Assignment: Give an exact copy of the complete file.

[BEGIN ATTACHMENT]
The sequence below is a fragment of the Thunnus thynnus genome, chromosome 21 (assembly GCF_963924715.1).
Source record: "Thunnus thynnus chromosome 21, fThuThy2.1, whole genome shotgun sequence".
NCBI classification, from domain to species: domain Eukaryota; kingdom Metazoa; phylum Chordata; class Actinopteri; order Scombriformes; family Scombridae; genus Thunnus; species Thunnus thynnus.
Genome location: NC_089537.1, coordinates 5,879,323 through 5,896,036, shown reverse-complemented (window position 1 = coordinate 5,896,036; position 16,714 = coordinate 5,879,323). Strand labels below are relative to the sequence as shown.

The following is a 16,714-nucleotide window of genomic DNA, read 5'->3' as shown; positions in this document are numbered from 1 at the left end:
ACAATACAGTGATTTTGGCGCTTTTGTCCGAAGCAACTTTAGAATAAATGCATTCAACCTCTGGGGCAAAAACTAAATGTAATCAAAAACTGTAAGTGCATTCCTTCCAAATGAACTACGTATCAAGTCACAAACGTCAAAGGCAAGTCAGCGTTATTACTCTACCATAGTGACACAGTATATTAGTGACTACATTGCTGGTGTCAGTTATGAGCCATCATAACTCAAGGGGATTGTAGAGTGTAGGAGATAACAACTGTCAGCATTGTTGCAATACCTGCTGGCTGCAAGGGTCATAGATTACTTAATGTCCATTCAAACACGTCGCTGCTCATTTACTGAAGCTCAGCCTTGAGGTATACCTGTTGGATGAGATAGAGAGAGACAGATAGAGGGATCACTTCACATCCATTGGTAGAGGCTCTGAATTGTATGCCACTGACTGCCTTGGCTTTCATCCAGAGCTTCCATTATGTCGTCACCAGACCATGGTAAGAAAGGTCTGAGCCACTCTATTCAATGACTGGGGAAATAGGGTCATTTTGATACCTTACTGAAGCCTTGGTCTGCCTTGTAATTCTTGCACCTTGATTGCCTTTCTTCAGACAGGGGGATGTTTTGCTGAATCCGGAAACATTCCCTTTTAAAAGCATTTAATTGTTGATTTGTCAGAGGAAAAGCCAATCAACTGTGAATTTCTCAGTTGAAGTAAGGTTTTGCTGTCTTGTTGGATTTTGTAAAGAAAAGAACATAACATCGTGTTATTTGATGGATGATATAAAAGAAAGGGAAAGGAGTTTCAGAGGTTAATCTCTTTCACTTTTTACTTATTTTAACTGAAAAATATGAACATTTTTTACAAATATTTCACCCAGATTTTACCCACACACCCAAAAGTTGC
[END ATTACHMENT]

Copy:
The sequence below is a fragment of the Thunnus thynnus genome, chromosome 21 (assembly GCF_963924715.1).
Source record: "Thunnus thynnus chromosome 21, fThuThy2.1, whole genome shotgun sequence".
NCBI classification, from domain to species: domain Eukaryota; kingdom Metazoa; phylum Chordata; class Actinopteri; order Scombriformes; family Scombridae; genus Thunnus; species Thunnus thynnus.
Genome location: NC_089537.1, coordinates 5,879,323 through 5,896,036, shown reverse-complemented (window position 1 = coordinate 5,896,036; position 16,714 = coordinate 5,879,323). Strand labels below are relative to the sequence as shown.

The following is a 16,714-nucleotide window of genomic DNA, read 5'->3' as shown; positions in this document are numbered from 1 at the left end:
ACAATACAGTGATTTTGGCGCTTTTGTCCGAAGCAACTTTAGAATAAATGCATTCAACCTCTGGGGCAAAAACTAAATGTAATCAAAAACTGTAAGTGCATTCCTTCCAAATGAACTACGTATCAAGTCACAAACGTCAAAGGCAAGTCAGCGTTATTACTCTACCATAGTGACACAGTATATTAGTGACTACATTGCTGGTGTCAGTTATGAGCCATCATAACTCAAGGGGATTGTAGAGTGTAGGAGATAACAACTGTCAGCATTGTTGCAATACCTGCTGGCTGCAAGGGTCATAGATTACTTAATGTCCATTCAAACACGTCGCTGCTCATTTACTGAAGCTCAGCCTTGAGGTATACCTGTTGGATGAGATAGAGAGAGACAGATAGAGGGATCACTTCACATCCATTGGTAGAGGCTCTGAATTGTATGCCACTGACTGCCTTGGCTTTCATCCAGAGCTTCCATTATGTCGTCACCAGACCATGGTAAGAAAGGTCTGAGCCACTCTATTCAATGACTGGGGAAATAGGGTCATTTTGATACCTTACTGAAGCCTTGGTCTGCCTTGTAATTCTTGCACCTTGATTGCCTTTCTTCAGACAGGGGGATGTTTTGCTGAATCCGGAAACATTCCCTTTTAAAAGCATTTAATTGTTGATTTGTCAGAGGAAAAGCCAATCAACTGTGAATTTCTCAGTTGAAGTAAGGTTTTGCTGTCTTGTTGGATTTTGTAAAGAAAAGAACATAACATCGTGTTATTTGATGGATGATATAAAAGAAAGGGAAAGGAGTTTCAGAGGTTAATCTCTTTCACTTTTTACTTATTTTAACTGAAAAATATGAACATTTTTTACAAATATTTCACCCAGATTTTACCCACACACCCAAAAGTTGC